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Mixed messages

S&P holds up

I suggested late last week that the S&P was the one to watch. And since its message is broadly bullish, so should we be. Via Twitter, Thierry Laduguie - @eyield - disagrees. "Once again the FTSE is leading the way [lower]," he wrote on Friday, 21 March. "My view is that the FTSE is the leading index in the world, not the S&P or Dow…When the global economy slows down, FTSE is more sensitive than S&P, hence it anticipates trends better."

Tech troubles

I don't really see the FTSE as the barometer that Thierry does, though. The index has lagged the S&P 500 - and various other markets - for most of the bull market since March 2009. None of this has spelt doom for the wider uptrend in equities. It is also true that the FTSE peaked ahead of the S&P back in 2007, as Thierry points out. But there is no consistent record of this happening over time, as far as I can see. The FTSE's recent limpness is therefore not a worry for me.

FTSE flicker

As it happened, the FTSE did stage a nice little bounce back above its 200-day moving average on Tuesday, 26 March. From its session lows to its session highs, the index gained 1.3 per cent. This is just the sort of action I would look for to signal the resumption of an uptrend. My guess would be that the index can now head back to its recent highs around 6870. A swing of the same proportions that we have seen twice in the last few months would take the FTSE to 6944, near enough its all-time highs. (You can read my longer-term outlook for this index here:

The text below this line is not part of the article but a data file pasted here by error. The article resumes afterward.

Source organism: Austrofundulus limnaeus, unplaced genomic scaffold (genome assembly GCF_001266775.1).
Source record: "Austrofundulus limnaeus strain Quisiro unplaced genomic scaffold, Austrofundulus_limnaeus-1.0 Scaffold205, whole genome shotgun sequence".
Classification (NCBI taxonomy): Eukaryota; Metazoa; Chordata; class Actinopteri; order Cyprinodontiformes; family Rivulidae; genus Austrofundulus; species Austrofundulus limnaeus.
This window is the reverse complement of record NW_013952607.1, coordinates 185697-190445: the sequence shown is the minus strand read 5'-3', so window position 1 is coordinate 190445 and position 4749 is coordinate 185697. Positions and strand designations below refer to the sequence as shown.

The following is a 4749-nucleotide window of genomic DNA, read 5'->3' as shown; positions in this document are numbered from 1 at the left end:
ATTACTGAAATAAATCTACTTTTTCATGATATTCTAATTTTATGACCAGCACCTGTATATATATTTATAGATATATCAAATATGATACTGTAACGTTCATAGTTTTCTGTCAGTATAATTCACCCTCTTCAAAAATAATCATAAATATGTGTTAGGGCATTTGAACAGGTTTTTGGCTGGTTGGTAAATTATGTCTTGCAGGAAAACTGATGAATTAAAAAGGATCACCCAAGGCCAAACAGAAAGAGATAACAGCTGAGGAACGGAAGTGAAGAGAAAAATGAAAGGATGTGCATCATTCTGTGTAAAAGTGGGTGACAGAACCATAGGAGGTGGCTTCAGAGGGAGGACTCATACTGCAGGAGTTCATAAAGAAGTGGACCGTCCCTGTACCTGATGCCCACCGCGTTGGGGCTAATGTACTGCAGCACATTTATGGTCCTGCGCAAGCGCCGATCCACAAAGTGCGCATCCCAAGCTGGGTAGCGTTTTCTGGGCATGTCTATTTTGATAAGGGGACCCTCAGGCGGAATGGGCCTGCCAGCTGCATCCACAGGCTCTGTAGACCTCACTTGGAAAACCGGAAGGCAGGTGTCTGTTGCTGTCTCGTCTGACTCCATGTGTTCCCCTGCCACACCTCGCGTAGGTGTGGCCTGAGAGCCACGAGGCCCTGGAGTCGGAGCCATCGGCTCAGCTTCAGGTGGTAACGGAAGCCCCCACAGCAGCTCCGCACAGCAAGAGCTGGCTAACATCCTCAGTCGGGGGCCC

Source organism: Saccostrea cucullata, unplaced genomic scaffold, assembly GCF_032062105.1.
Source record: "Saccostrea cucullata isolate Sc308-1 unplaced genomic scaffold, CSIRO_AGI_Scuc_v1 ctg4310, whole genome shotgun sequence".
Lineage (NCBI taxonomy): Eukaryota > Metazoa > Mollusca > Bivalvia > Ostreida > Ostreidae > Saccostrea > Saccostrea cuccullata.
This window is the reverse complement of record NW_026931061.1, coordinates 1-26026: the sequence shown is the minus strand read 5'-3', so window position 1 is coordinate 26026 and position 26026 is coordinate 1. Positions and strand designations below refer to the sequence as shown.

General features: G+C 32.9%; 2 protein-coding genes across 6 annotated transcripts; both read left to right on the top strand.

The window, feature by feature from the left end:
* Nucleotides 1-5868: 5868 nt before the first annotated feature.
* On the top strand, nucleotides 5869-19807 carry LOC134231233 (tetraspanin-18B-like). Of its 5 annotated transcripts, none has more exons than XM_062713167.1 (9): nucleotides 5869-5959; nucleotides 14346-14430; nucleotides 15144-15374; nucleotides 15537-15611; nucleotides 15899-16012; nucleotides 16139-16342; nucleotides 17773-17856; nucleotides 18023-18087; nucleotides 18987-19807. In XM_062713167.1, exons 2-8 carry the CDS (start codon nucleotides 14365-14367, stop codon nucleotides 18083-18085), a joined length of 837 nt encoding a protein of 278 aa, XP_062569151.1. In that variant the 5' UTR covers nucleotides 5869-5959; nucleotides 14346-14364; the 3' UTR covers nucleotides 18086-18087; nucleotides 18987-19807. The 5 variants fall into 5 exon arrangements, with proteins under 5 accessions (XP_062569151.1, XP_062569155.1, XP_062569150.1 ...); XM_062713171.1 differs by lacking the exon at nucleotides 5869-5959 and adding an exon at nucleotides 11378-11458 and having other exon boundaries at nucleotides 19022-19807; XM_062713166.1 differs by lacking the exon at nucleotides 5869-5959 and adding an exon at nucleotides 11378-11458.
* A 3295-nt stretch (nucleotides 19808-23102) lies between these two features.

FTSE 250 languishes

One thing that does unsettle me rather more, though, is the FTSE 250's slide. The fortunes of the mid-cap index are a much better gauge of the appetite for risk-taking in UK equities, and therefore of the likelihood for further near-term gains, than the FTSE 100. The mid-cap index has so far failed to snap back decisively after its 4.4 per cent drop from its all-time highs, while it has been underperforming the slack large-cap index for the last week.

Despite this, I am still hopeful for more near-term gains from the FTSE 250. The uptrend since October 2011 is still plainly intact. What's more, its sell-off since late February has been of the same mould as the dips that were seen on four previous occasions since last summer. Each ended at around the 50-day average, where the price has lately been resting, and each was followed by a fresh run to new all-time highs. That is the most likely outcome this time round, as I see it. A run above 17000 is my call.